Monster Panel II

Figuring out what you do NOT have to do.

In Part I, I gave the rough outline of the task: How to manage over 12000 controls/indicators on one panel.

The first thing to realize is that the beginner’s reaction (“holy crowdation Batman, that’s impossible”) is based in reality.  You could not realistically put 12000 controls on a panel and WIRE THEM ALL UP on a single diagram.  That’s waaaaaay beyond sanity.

When pondering the possibilities, you realize that there is to be no difference between one block and another, so a solution practically leaps out at you: use a subVI. For code, this has been done since the 1950s: use a single piece of code with the basic procedure, and call it from several pieces of code, with parameters used to vary the behavioral details.

But how do you apply that to front-panel things?

The answer is in two ideas used together:

  • Re-entrancy
  • SubPanels

Re-entrancy is a concept that has been around for years. A piece of code (in any language) is said to be reentrant if:

  1. It can safely be interrupted at any point by a call to itself, and have that second (or subsequent) call execute to completion and return (or re-enter) the first invocation where it was interrupted.
  2. It maintains a SEPARATE data space for each caller.  This is necessary to implement #1.

Now, by default, any VI you make is NOT reentrant.  If you call it from A and you call it from B at about the same time, one of the calls will have to complete before the other one even starts.  This is what you want in a lot of cases:  if there’s any local storage involved, then there will be ONE and ONLY ONE copy of that data, regardless of how many calls there are.  The call from A might leave something behind (local storage in the VI), then the call from B will operate on that same data.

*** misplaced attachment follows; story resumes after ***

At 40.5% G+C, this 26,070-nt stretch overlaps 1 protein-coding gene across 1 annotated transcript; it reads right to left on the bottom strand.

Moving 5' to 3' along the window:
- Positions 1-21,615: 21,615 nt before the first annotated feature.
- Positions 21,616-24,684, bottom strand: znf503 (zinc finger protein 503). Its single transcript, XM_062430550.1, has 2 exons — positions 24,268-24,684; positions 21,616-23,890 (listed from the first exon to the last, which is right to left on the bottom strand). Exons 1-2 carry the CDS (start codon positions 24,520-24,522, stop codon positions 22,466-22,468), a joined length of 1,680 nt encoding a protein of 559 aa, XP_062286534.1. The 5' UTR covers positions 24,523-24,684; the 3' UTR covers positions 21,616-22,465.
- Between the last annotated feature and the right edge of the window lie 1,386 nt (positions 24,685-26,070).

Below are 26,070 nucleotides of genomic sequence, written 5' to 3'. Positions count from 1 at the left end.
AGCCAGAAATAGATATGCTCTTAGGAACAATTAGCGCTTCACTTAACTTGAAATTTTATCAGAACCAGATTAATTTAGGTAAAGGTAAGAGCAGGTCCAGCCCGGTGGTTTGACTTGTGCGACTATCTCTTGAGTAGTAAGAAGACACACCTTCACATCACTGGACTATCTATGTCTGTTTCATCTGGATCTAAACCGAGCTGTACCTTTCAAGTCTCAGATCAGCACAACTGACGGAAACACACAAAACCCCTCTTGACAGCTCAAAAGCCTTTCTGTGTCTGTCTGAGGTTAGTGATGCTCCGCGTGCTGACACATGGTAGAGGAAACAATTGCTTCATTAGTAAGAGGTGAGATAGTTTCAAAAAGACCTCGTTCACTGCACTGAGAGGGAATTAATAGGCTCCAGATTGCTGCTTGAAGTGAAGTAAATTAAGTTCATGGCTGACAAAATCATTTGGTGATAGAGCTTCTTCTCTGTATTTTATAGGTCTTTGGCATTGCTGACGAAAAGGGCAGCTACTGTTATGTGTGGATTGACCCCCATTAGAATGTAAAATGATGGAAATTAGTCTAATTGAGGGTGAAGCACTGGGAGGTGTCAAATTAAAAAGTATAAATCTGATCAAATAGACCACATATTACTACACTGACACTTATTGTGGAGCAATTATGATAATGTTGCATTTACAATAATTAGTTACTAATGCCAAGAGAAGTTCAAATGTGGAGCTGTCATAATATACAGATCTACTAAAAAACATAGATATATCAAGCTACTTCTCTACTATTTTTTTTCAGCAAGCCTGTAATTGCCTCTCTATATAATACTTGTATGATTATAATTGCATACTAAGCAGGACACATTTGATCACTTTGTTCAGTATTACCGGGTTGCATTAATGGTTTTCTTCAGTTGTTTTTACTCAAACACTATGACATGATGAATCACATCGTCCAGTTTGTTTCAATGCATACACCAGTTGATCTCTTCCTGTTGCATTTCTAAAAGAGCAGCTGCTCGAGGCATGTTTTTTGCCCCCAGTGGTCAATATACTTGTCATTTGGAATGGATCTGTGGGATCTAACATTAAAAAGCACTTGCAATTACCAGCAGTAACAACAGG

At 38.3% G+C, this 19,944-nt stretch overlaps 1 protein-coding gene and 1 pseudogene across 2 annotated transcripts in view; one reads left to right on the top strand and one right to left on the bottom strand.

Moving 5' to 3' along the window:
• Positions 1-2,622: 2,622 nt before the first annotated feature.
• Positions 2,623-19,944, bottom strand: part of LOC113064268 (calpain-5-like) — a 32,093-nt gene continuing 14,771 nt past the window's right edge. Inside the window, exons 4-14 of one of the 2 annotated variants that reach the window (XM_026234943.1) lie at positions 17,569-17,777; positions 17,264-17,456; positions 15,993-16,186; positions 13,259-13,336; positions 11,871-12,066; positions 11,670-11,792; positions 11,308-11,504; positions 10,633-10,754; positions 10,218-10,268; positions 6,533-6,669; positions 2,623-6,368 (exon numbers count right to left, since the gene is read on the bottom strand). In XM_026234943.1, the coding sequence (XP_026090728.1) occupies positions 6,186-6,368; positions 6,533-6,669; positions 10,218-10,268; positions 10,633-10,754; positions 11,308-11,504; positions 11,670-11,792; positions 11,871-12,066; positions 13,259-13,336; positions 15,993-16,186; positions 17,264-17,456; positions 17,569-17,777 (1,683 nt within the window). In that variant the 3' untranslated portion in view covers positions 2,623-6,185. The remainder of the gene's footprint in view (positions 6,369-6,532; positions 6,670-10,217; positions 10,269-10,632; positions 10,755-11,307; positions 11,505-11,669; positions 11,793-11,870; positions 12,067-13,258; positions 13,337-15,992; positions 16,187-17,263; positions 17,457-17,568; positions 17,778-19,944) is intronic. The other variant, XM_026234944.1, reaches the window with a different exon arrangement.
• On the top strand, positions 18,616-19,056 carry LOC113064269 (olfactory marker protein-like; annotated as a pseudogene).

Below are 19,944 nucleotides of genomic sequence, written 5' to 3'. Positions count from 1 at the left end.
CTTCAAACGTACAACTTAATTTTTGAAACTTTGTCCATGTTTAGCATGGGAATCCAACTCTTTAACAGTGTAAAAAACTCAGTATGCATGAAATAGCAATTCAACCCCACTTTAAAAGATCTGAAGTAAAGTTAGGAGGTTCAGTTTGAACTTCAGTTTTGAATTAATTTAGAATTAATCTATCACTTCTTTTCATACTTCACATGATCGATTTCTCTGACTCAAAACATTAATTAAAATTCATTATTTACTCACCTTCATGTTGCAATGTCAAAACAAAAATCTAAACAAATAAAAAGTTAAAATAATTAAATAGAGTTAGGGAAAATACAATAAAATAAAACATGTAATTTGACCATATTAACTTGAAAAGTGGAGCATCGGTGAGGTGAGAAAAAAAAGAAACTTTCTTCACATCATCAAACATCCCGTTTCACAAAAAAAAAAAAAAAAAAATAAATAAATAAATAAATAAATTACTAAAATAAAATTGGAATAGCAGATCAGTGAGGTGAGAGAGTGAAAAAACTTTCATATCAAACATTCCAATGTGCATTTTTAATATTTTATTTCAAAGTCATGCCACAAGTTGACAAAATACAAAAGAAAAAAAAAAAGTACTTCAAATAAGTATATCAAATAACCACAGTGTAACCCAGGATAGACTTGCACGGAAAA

If the VI is reentrant, however, that local data will NOT be shared, and the two calls can proceed simultaneously, if the process scheduler sees fit. One call will not interfere or have any connection to the other.

By itself, this doesn’t help us yet. We could have a bunch of copies of a reentrant VI running, but we would have a bunch of separate windows on the screen to wade through.

That is where the SubPanels come in.  A SubPanel is basically a LabVIEW container that is a “hole” in your front panel.  Through that “hole” you see not the panel that’s on top, but the panel of a DIFFERENT VI that you have inserted into the SubPanel.  But it’s a two-way hole: you not only see what’s on the panel below, but your clicks (and keystrokes) go thru the hole and onto the panel below.  So you can fully interact with this VI, as long as it’s running, and as long as the hole is big enough to let you see all the controls you need to.

So, there’s our basic strategy: If we make a VI to handle a single BLOCK, and make it reentrant, then we can insert several instances of that VI into several SubPanels on our real panel, and VASTLY decrease the work we have to do.

Back to the original numbers: we counted up 179 items in a single block, and having 72 blocks on the panel. By moving those items into a subVI, and then implementing 72 copies of that VI, we have VASTLY reduced the wiring we need.

Plus we’ve reduces our chances of error, and if something needs changing, change it in one place and we’ve multiplied our effort by 72 !


Continue on to Part III.



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